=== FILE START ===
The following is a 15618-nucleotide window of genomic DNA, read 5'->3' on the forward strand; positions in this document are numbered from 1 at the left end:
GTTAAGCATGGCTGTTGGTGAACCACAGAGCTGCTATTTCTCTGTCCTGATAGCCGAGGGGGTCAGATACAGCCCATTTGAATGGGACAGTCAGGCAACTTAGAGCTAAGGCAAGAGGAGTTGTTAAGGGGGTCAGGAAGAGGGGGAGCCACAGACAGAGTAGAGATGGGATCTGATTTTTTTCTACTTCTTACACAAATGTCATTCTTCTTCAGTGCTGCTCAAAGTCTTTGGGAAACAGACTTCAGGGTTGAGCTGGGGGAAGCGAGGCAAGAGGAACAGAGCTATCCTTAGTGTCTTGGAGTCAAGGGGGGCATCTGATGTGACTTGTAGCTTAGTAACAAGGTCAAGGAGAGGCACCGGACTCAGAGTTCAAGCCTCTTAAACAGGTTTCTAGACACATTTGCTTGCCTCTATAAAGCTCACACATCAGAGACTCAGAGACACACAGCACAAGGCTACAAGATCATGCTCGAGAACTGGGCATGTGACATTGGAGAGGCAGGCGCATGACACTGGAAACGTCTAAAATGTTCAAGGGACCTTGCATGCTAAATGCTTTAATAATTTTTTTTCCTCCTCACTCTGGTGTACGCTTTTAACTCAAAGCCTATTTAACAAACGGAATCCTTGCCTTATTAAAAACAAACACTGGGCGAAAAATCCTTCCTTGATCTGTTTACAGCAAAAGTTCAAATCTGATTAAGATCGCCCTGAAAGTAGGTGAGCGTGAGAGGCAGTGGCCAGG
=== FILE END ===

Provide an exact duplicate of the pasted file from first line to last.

The following is a 15618-nucleotide window of genomic DNA, read 5'->3' on the forward strand; positions in this document are numbered from 1 at the left end:
GTTAAGCATGGCTGTTGGTGAACCACAGAGCTGCTATTTCTCTGTCCTGATAGCCGAGGGGGTCAGATACAGCCCATTTGAATGGGACAGTCAGGCAACTTAGAGCTAAGGCAAGAGGAGTTGTTAAGGGGGTCAGGAAGAGGGGGAGCCACAGACAGAGTAGAGATGGGATCTGATTTTTTTCTACTTCTTACACAAATGTCATTCTTCTTCAGTGCTGCTCAAAGTCTTTGGGAAACAGACTTCAGGGTTGAGCTGGGGGAAGCGAGGCAAGAGGAACAGAGCTATCCTTAGTGTCTTGGAGTCAAGGGGGGCATCTGATGTGACTTGTAGCTTAGTAACAAGGTCAAGGAGAGGCACCGGACTCAGAGTTCAAGCCTCTTAAACAGGTTTCTAGACACATTTGCTTGCCTCTATAAAGCTCACACATCAGAGACTCAGAGACACACAGCACAAGGCTACAAGATCATGCTCGAGAACTGGGCATGTGACATTGGAGAGGCAGGCGCATGACACTGGAAACGTCTAAAATGTTCAAGGGACCTTGCATGCTAAATGCTTTAATAATTTTTTTTCCTCCTCACTCTGGTGTACGCTTTTAACTCAAAGCCTATTTAACAAACGGAATCCTTGCCTTATTAAAAACAAACACTGGGCGAAAAATCCTTCCTTGATCTGTTTACAGCAAAAGTTCAAATCTGATTAAGATCGCCCTGAAAGTAGGTGAGCGTGAGAGGCAGTGGCCAGG